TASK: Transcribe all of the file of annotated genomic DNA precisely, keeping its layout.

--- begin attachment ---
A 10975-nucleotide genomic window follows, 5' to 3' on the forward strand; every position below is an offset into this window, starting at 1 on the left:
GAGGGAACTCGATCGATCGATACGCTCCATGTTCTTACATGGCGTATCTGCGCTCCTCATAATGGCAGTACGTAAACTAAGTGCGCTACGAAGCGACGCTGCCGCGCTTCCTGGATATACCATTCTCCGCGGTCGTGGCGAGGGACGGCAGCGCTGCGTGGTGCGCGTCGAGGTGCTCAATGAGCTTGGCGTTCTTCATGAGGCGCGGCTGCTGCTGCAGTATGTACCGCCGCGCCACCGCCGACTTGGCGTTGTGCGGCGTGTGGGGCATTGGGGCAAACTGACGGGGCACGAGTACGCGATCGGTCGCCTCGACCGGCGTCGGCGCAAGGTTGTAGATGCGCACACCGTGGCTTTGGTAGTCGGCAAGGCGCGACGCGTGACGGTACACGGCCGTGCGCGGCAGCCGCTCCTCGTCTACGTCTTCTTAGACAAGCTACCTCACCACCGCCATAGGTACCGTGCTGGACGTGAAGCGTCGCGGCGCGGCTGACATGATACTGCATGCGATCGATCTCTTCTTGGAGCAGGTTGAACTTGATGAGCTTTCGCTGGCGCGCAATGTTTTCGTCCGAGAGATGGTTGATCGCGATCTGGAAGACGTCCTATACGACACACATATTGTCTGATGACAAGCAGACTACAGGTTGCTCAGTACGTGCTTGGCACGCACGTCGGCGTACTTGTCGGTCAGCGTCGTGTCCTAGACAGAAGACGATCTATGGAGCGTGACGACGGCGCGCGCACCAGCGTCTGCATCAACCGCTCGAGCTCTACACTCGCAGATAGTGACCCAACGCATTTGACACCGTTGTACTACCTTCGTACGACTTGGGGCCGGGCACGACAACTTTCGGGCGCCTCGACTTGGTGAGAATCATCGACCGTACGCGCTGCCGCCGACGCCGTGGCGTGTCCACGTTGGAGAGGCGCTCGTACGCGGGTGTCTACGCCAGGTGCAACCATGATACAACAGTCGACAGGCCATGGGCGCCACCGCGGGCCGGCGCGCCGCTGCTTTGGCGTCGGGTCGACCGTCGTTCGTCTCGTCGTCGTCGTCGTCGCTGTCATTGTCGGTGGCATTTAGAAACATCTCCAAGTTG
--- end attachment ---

A 10975-nucleotide genomic window follows, 5' to 3' on the forward strand; every position below is an offset into this window, starting at 1 on the left:
GAGGGAACTCGATCGATCGATACGCTCCATGTTCTTACATGGCGTATCTGCGCTCCTCATAATGGCAGTACGTAAACTAAGTGCGCTACGAAGCGACGCTGCCGCGCTTCCTGGATATACCATTCTCCGCGGTCGTGGCGAGGGACGGCAGCGCTGCGTGGTGCGCGTCGAGGTGCTCAATGAGCTTGGCGTTCTTCATGAGGCGCGGCTGCTGCTGCAGTATGTACCGCCGCGCCACCGCCGACTTGGCGTTGTGCGGCGTGTGGGGCATTGGGGCAAACTGACGGGGCACGAGTACGCGATCGGTCGCCTCGACCGGCGTCGGCGCAAGGTTGTAGATGCGCACACCGTGGCTTTGGTAGTCGGCAAGGCGCGACGCGTGACGGTACACGGCCGTGCGCGGCAGCCGCTCCTCGTCTACGTCTTCTTAGACAAGCTACCTCACCACCGCCATAGGTACCGTGCTGGACGTGAAGCGTCGCGGCGCGGCTGACATGATACTGCATGCGATCGATCTCTTCTTGGAGCAGGTTGAACTTGATGAGCTTTCGCTGGCGCGCAATGTTTTCGTCCGAGAGATGGTTGATCGCGATCTGGAAGACGTCCTATACGACACACATATTGTCTGATGACAAGCAGACTACAGGTTGCTCAGTACGTGCTTGGCACGCACGTCGGCGTACTTGTCGGTCAGCGTCGTGTCCTAGACAGAAGACGATCTATGGAGCGTGACGACGGCGCGCGCACCAGCGTCTGCATCAACCGCTCGAGCTCTACACTCGCAGATAGTGACCCAACGCATTTGACACCGTTGTACTACCTTCGTACGACTTGGGGCCGGGCACGACAACTTTCGGGCGCCTCGACTTGGTGAGAATCATCGACCGTACGCGCTGCCGCCGACGCCGTGGCGTGTCCACGTTGGAGAGGCGCTCGTACGCGGGTGTCTACGCCAGGTGCAACCATGATACAACAGTCGACAGGCCATGGGCGCCACCGCGGGCCGGCGCGCCGCTGCTTTGGCGTCGGGTCGACCGTCGTTCGTCTCGTCGTCGTCGTCGTCGCTGTCATTGTCGGTGGCATTTAGAAACATCTCCAAGTTG